Albright-McCune syndrome

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Albright-McCune syndrome is characterised by:

  • cafe au lait spots - more precisely Coast of Maine lesions, describing the less sharp edges of the patches
  • cystic bone lesions - polyostic fibrous dysplasia
  • precocious puberty
  • other possible findings include renal phosphate wasting and hyperfunctioning endocroninopathies e.g. acromegaly, hyperthyroidism, Cushing's syndrome

The underlying problem is with a mutation in the intracellular messanger G protein:

  • in patients with this condition the underlying defect consists of post-zygotic activating mutations in the GNAS1 gene - this gene codes for the alpha subunit of the signalling G protein
  • this alpha subunit causes ligand-dependent activation of cAMP signalling pathway and results in cellular hyperfunction, and in some cases hyperplasia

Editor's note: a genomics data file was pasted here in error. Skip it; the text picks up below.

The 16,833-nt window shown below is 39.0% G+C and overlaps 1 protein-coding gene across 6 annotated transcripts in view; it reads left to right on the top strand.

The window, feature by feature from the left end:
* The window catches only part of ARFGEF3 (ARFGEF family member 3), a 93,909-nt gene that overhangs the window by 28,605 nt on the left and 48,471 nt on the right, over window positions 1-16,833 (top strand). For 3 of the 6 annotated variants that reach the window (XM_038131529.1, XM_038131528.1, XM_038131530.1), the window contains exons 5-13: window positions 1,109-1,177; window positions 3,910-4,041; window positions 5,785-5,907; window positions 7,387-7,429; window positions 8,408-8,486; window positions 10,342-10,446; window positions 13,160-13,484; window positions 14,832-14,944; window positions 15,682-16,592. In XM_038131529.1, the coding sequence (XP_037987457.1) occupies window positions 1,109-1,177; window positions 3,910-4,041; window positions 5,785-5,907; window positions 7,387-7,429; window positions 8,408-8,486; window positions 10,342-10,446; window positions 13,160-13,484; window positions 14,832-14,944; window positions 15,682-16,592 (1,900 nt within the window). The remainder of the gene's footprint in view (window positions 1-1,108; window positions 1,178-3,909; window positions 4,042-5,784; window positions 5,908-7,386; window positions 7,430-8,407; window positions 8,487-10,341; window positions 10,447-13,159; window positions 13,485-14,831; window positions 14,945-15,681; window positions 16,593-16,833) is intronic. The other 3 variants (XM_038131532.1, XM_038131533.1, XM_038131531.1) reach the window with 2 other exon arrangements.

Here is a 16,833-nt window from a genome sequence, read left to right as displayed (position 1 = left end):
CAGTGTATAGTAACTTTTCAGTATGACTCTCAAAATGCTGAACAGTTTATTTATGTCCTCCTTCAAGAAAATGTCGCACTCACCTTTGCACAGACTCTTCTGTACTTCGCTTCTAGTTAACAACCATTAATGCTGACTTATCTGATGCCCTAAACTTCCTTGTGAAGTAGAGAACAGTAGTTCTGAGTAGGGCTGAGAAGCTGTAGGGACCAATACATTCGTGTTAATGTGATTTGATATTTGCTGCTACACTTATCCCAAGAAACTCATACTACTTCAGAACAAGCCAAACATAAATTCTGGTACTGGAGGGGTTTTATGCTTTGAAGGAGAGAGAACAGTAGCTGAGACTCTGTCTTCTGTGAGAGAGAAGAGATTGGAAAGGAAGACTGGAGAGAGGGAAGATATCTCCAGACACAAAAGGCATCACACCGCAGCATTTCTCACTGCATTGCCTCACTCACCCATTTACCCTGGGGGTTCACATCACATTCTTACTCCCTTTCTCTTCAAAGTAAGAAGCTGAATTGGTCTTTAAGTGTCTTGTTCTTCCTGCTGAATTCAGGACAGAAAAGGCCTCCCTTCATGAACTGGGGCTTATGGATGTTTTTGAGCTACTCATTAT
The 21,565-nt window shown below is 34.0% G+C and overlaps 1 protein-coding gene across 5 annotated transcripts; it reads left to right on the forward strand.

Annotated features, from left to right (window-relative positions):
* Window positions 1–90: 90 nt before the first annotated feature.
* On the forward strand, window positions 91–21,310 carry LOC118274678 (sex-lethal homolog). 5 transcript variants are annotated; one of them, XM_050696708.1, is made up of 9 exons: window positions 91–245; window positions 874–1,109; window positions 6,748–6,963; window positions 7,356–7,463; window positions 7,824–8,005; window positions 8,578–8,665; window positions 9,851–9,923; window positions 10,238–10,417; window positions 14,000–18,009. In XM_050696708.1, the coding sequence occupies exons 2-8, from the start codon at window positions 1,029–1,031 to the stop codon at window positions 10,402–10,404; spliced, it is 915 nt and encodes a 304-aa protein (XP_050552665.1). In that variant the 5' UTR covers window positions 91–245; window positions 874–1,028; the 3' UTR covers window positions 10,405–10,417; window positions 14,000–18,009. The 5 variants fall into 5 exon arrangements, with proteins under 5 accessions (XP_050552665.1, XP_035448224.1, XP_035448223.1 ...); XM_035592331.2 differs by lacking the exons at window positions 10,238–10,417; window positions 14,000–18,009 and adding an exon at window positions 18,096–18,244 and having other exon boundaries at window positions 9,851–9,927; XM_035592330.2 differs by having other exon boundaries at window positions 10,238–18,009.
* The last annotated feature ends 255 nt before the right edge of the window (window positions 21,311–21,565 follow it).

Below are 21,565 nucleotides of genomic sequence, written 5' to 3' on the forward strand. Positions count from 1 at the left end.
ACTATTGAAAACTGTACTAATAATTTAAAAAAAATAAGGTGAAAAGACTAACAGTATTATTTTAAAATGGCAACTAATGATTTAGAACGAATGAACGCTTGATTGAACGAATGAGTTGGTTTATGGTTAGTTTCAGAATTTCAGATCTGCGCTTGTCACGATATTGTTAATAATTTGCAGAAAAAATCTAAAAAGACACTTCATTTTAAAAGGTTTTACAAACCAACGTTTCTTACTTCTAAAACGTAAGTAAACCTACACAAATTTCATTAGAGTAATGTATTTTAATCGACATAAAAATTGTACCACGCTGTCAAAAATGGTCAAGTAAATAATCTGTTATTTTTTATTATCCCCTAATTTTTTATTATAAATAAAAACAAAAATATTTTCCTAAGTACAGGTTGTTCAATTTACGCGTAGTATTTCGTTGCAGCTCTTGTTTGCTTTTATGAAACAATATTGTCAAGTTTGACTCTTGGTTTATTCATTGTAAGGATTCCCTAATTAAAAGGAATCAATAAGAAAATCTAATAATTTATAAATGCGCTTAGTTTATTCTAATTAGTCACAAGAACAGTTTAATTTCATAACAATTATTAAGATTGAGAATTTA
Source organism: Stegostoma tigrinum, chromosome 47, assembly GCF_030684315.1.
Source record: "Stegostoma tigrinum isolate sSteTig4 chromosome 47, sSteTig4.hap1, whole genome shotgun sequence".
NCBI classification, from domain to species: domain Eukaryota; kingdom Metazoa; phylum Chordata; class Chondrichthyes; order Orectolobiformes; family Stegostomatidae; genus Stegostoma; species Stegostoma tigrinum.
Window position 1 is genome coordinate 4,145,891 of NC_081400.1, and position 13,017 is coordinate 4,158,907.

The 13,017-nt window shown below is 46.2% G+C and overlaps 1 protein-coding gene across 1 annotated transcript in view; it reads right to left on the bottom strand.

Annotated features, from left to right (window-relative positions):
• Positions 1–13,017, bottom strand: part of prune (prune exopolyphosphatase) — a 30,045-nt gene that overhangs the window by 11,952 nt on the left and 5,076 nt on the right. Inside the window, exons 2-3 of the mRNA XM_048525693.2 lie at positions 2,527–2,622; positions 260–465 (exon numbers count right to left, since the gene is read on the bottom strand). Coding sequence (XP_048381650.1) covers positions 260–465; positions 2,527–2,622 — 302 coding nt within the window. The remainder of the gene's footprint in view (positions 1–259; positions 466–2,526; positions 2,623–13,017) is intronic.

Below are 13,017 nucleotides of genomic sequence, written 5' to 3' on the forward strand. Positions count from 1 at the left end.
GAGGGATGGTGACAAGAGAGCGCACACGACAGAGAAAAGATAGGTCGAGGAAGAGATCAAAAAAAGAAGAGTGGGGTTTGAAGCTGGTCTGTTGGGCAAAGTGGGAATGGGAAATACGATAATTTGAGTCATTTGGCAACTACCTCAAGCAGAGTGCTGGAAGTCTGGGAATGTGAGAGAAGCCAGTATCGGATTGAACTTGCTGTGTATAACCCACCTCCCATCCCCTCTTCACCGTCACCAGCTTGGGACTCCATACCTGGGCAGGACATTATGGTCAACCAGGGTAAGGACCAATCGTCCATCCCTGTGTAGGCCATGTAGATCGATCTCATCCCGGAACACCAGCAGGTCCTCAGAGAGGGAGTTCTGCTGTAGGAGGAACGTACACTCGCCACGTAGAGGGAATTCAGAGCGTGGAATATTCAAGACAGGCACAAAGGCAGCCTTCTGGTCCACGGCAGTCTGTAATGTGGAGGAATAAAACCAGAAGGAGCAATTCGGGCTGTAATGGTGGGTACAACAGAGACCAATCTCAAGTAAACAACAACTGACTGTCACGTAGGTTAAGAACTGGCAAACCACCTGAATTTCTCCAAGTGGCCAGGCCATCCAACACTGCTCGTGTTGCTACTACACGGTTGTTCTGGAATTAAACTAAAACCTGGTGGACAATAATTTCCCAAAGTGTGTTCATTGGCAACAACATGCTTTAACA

• affected tissues in patients with McCune-Albright syndrome have a mutation of the G3a subunit of the G3 protein that activates adenylate cyclase
      • this activating mutation leads to continued stimulation of endocrine function, eg, precocious puberty

Patients with McCune-Albright syndrome are phenotypically somatic mosaics. This is because the mutation is post-zygotic.

Reference:

  • (1) Lancet 2001;357 (9273): 2011.
  • (2) Saenger P, Rincon M.Precocious puberty: McCune-Albright syndrome and beyond.J Pediatr. 2003 Jul;143(1):9-10.

Last reviewed 01/2020

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